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Knee Pain

Knee pain is a common complaint that affects people of all ages. Knee pain may be the result of an injury, such as a ruptured ligament or torn cartilage. Medical conditions - including arthritis, gout and infections - also can cause knee pain.
Many types of minor knee pain respond well to self-care measures. Physical therapy and knee braces also can help relieve knee pain. In some cases, however, your knee may require surgical repair.


Symptoms

The location and severity of knee pain may vary, depending on the cause of the problem. Signs and symptoms that sometimes accompany knee pain include:

  • Swelling and stiffness
  • Redness and warmth to the touch
  • Weakness or instability
  • Popping or crunching noises
  • Inability to fully straighten the knee
  • Knee pain can be caused by injuries, mechanical problems, types of arthritis and other problems.

    Injuries

    A knee injury can affect any of the ligaments, tendons or fluid-filled sacs (bursae) that surround your knee joint as well as the bones, cartilage and ligaments that form the joint itself. Some of the more common knee injuries include:
    ACL injury.
    An ACL injury is the tearing of the anterior cruciate ligament (ACL) - one of four ligaments that connect your shinbone to your thighbone. An ACL injury is particularly common in people who play basketball, soccer or other sports that require sudden changes in direction.
    Torn meniscus.
    The meniscus is formed of tough, rubbery cartilage and acts as a shock absorber between your shinbone and thighbone. It can be torn if you suddenly twist your knee while bearing weight on it.
    Knee bursitis.
    Some knee injuries cause inflammation in the bursae, the small sacs of fluid that cushion the outside of your knee joint so that tendons and ligaments glide smoothly over the joint.
    Patellar tendinitis.
    Tendinitis is irritation and inflammation of one or more tendons - the thick, fibrous tissues that attach muscles to bones. Runners, skiers, cyclists, and those involved in jumping sports and activities are prone to develop inflammation in the patellar tendon, which connects the quadriceps muscle on the front of the thigh to the shinbone.


    Mechanical problems

    Some examples of mechanical problems that can cause knee pain include:

  • Loose body. Sometimes injury or degeneration of bone or cartilage can cause a piece of bone or cartilage to break off and float in the joint space. This may not create any problems unless the loose body interferes with knee joint movement, in which case the effect is something like a pencil caught in a door hinge.
  • Iliotibial band syndrome. This occurs when the ligament that extends from the outside of your pelvic bone to the outside of your tibia (iliotibial band) becomes so tight that it rubs against the outer portion of your femur. Distance runners are especially susceptible to iliotibial band syndrome.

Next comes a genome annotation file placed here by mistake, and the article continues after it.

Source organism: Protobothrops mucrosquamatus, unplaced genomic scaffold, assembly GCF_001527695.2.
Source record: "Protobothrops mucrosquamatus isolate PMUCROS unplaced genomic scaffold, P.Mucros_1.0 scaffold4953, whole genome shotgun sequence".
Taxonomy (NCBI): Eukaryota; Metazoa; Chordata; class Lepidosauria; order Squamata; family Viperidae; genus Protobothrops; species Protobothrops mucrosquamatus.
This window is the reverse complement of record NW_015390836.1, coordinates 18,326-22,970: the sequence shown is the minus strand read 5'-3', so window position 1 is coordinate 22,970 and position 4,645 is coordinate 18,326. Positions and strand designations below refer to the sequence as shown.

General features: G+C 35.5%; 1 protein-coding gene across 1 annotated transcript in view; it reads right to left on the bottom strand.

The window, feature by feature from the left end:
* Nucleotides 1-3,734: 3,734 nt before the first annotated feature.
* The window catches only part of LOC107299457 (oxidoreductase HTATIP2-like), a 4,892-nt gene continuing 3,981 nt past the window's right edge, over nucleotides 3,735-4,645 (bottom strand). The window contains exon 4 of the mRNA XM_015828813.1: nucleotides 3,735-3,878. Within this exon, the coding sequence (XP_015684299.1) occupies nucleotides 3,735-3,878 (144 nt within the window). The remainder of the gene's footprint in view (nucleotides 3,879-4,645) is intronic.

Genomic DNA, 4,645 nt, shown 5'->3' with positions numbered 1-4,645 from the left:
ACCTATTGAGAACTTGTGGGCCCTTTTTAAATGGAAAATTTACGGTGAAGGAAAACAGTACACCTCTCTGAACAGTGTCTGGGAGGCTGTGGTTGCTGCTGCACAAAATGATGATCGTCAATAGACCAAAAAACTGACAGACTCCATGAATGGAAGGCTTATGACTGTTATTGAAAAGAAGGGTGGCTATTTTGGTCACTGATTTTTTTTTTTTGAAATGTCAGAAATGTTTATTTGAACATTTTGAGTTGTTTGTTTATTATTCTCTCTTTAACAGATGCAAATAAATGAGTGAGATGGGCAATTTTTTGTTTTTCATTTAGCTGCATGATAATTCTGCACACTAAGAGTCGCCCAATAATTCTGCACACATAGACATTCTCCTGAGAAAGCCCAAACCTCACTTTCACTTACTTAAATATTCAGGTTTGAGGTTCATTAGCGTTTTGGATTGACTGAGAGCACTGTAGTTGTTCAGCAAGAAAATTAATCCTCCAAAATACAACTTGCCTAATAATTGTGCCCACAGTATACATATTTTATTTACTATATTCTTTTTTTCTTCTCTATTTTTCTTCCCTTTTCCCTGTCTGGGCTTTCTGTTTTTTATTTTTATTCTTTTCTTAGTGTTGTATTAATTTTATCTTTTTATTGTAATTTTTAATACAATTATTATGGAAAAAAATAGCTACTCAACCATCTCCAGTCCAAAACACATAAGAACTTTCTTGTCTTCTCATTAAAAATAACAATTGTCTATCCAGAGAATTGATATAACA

• Dislocated kneecap. This occurs when the triangular bone (patella) that covers the front of your knee slips out of place, usually to the outside of your knee. In some cases, the kneecap may stay displaced and you'll be able to see the dislocation.
  • Hip or foot pain. If you have hip or foot pain, you may change the way you walk to spare these painful joints. But this altered gait can place more stress on your knee joint. In some cases, problems in the hip or foot can refer pain to the knee.

  • Diagnosis

    During the physical exam, your doctor is likely to:

  • Inspect your knee for swelling, pain, tenderness, warmth and visible bruising
  • Check to see how far you can move your lower leg in different directions
  • Push on or pull the joint to evaluate the integrity of the structures in your knee
  • Imaging tests
    In some cases, your doctor might suggest tests such as:

  • X-ray. Your doctor may first recommend having an X-ray, which can help detect bone fractures and degenerative joint disease.
  • Computerized tomography (CT) scans. CT scanners combine X-rays taken from many different angles, to create cross-sectional images of the inside of your body. CT scans can help diagnose bone problems and detect loose bodies.
  • Ultrasound. This technology uses sound waves to produce real-time images of the soft tissue structures within and around your knee, and how they are working. Your doctor may want to maneuver your knee into different positions during the ultrasound, to check for specific problems.
  • Magnetic resonance imaging. MRI uses radio waves and a powerful magnet to create 3-D images of the inside of your knee. This test is particularly useful in revealing injuries to soft tissues such as ligaments, tendons, cartilage and muscles.
  • Lab tests
    If your doctor suspects an infection, gout or pseudogout, you're likely to have blood tests and sometimes arthrocentesis, a procedure in which a small amount of fluid is removed from within your knee joint with a needle and sent to a laboratory for analysis.


    Treatments

    Treatments will vary, depending upon what exactly is causing your knee pain.
    Medications
    Your doctor may prescribe medications to help relieve pain and to treat underlying conditions, such as rheumatoid arthritis or gout.


    Therapy

    Strengthening the muscles around your knee will make it more stable. Training is likely to focus on the muscles on the front of your thigh (quadriceps) and the muscles in the back of your thigh (hamstrings). Exercises to improve your balance are also important.
    Arch supports, sometimes with wedges on one side of the heel, can help to shift pressure away from the side of the knee most affected by osteoarthritis. In certain conditions, different types of braces may be used to help protect and support the knee joint.